It is possible that she here faced something that she was forced to express, but which in reality disturbed and threatened her attempt to establish a harmonic view of life: the obscure and incomprehensible sensation that the oppressor and the despot can excite passion and ardor in the victim.
In any case, one must perhaps percieve that the mild and considerate Böklin -and according to her own description sometimes rather dull -was not the man that Fredrika Bremer's livelier temperament and more passionate spirit demanded. She did not find that kind of man and remained single. The crisis-inflicted break-up with Böklin took time to heal.
Fifteen years were to pass before they met again, but they continued their correspondence; the letters they exchanged and which have survived are warm and sincere, giving us a vivid picture of Fredrika Bremer's life and development. Not unexpectedly, she belonged to the great letter writers of her time, and her correspondence with frineds and colleagues in Sweden (Tegnér, Geijer, Viktor Rydberg, just to mention a few) and in other countries (H.C. Andersen, Henri-Frédéric Amiel) belongs to Swedish literature as much as her novels and travel books.
Hertha and Women's Liberation
At the end of her life Fredrika Bremer wrote in a letter that with one of her books she had risked - "no, sacrificed" - her popularity as a writer. Conscious of that while she was writing it, she confided in her addressee: "that I still did it has since made me happy and will make me happy until my death".
The book she is referring to is the novel Hertha or the Story of a Soul, which she wrote between her two extended travels abroad. It was published in 1856. At that time she was in Switzerland and did not have to partake in the pungently critical, partly downright rude reception her book received in Sweden. The liberal press supported her, but in the conservative press the criticism was relentless.
Hertha deals with women's liberation. With a subtle but meaningful change in the subtitle she had chosen for so many of her novels, "Sketches of Every-day Life," she named it on the first page "A Sketch from Real Life." In an afterword she gives a report of the way in which the Courts of Appeal, the Supreme Court and Parliament in her country had treated the proposals for female legal majority of age from 1832 to date. She gives an account - with bitterness and bite - of all the winning arguments against such a reform and even makes a direct parallel: "Quite the same reasonings we have listened to in North America's slave states in arguments for the maintenance of slavery. It was all for the benefit and happiness of the slaves!"
In her voice there is nothing of the compromise or understanding so very much present in her earlier family novels; here the polemical Fredrika Bremer speaks: "It seems to us difficult to tell for which of these two, the woman or the man, the opinions of their courts are most humiliating; for her who 'de jure' by force will be kept bound, in order that she might as married be fully submissive to her husband's guardianship, or for him who cannot in his bride try to win the free woman who through her full and free acknowledgement of his worth gives him her hand but an unfree, subjugated being who takes him because she has no other means of making a living or achieving a relatively independent existence. Completely free she can hope to become only through his death or by divorcing him. That is why I have heard more than one young, intelligent woman say: 'I would marry today if I only knew for sure to become a widow before night'."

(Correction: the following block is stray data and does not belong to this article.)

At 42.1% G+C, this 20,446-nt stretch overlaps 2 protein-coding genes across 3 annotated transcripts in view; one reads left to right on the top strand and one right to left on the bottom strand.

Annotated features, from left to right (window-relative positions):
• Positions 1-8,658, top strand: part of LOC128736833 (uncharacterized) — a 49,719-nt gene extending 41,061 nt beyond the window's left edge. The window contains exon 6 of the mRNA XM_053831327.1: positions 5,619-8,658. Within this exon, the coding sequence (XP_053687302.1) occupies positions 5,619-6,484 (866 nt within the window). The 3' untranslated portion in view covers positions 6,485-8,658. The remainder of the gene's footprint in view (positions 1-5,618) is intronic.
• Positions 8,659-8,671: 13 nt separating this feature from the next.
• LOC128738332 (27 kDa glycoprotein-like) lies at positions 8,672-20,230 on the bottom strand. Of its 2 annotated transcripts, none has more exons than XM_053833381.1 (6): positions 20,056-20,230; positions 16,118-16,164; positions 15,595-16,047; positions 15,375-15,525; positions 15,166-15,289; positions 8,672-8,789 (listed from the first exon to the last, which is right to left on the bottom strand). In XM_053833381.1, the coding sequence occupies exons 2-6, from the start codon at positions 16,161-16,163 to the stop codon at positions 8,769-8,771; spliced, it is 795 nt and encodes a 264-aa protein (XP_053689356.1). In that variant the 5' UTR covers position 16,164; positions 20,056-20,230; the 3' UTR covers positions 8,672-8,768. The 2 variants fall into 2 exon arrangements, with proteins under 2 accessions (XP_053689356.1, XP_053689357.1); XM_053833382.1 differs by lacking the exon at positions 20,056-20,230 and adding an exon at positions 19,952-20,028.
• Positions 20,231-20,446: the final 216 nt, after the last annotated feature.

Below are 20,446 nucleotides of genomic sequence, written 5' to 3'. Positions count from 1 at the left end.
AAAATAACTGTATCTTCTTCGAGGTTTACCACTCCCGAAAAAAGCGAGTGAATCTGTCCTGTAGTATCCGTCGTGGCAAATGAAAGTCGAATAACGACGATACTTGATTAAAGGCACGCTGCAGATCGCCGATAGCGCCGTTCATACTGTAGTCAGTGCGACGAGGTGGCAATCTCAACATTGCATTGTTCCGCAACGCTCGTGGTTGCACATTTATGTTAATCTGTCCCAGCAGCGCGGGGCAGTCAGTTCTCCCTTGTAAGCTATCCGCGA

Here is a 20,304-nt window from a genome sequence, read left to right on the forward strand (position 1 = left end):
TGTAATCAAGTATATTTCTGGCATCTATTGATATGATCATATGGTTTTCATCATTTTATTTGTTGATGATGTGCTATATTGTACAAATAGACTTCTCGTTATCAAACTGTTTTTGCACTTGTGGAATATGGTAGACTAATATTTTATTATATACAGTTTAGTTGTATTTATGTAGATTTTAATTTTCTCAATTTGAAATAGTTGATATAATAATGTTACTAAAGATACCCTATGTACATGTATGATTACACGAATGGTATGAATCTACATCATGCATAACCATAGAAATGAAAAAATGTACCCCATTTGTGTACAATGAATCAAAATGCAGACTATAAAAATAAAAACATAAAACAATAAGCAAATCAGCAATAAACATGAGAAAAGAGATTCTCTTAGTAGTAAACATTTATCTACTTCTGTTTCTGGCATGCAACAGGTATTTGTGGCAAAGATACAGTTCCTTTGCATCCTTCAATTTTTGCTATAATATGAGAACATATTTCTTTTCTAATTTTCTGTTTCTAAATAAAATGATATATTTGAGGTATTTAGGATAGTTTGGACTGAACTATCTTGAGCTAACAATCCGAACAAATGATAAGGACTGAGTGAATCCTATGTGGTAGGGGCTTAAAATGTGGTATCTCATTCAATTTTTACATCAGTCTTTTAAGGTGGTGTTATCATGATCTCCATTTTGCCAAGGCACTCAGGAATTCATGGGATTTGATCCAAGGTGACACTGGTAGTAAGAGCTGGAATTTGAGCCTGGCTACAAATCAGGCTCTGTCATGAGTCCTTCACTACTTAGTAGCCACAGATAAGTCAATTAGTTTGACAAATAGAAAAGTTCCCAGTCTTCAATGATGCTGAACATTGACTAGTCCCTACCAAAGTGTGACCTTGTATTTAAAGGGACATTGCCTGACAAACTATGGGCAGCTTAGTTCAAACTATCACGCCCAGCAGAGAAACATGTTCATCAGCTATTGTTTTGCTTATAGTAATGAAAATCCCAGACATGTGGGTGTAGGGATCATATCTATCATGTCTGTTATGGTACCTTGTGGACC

Hertha starts like so many of Fredrika Bremer's novels as a divertissement in the bourgeois society. But very soon behind the erotic complications another theme is noticeable. She tells how Herta and her beloved do not "get each other" - because of a father who does not want to let his daughters marry in order not to lose the right to their inheritance from their mother (a quite realistic reason for the resistance to the majority for women). For Hertha this leads to a maturing process. Before she dies she has founded a free school for young people - not only for women but also for the young men whose education does not teach them anything about real life or their own inner life. And she does not do it alone but together with the man whom she finally marries.
The intimacy between these two - the fact that Hertha at one time bandages the knee of her fiancé - was enough to raise a storm in the conservative press. But Fredrika Bremer had more to offer, among other things a dream vision of female spirits who could find no other way of achieving a taste of freedom than through prostitution. In the novel she is loyal to the unmarried mother who alone takes care of her child. She praises work - and cooperation. She draws the contours for a pedagogy of freedom, maturity and human growth.
She was right: with this book she risked her popularity as a writer. Certainly, she had "preached" also in her earlier novels. But that could be swallowed. In literary handbooks Hertha has until our days often been considered artistically unfinished because of its "tendency." The judgement is, however, unfair. Fredrika Bremer describes or depicts as much and with the same stylistic means as in her earlier novels; the variations in her narrative technique are of the same kind, and the only thing that really separates Hertha from the earlier novels is the degree of seriousness.
Recently the mythological theme of the novel has been the subject of special interest: Fredrika Bremer was passionately interested in myths: Scandinavian fairy tales, Nordic sagas, Greek mythology. In Hertha there is evidence of her knowledge of Cretan fertility myths and matriarchal religions. Behind the "tendential work" something else is obviously apparent: an attempt at a reconciliation between life principles on the most profound level, a revision of the patriarchal image of the world which we seem to have inherited from Christianity or the Judeo-Christian culture.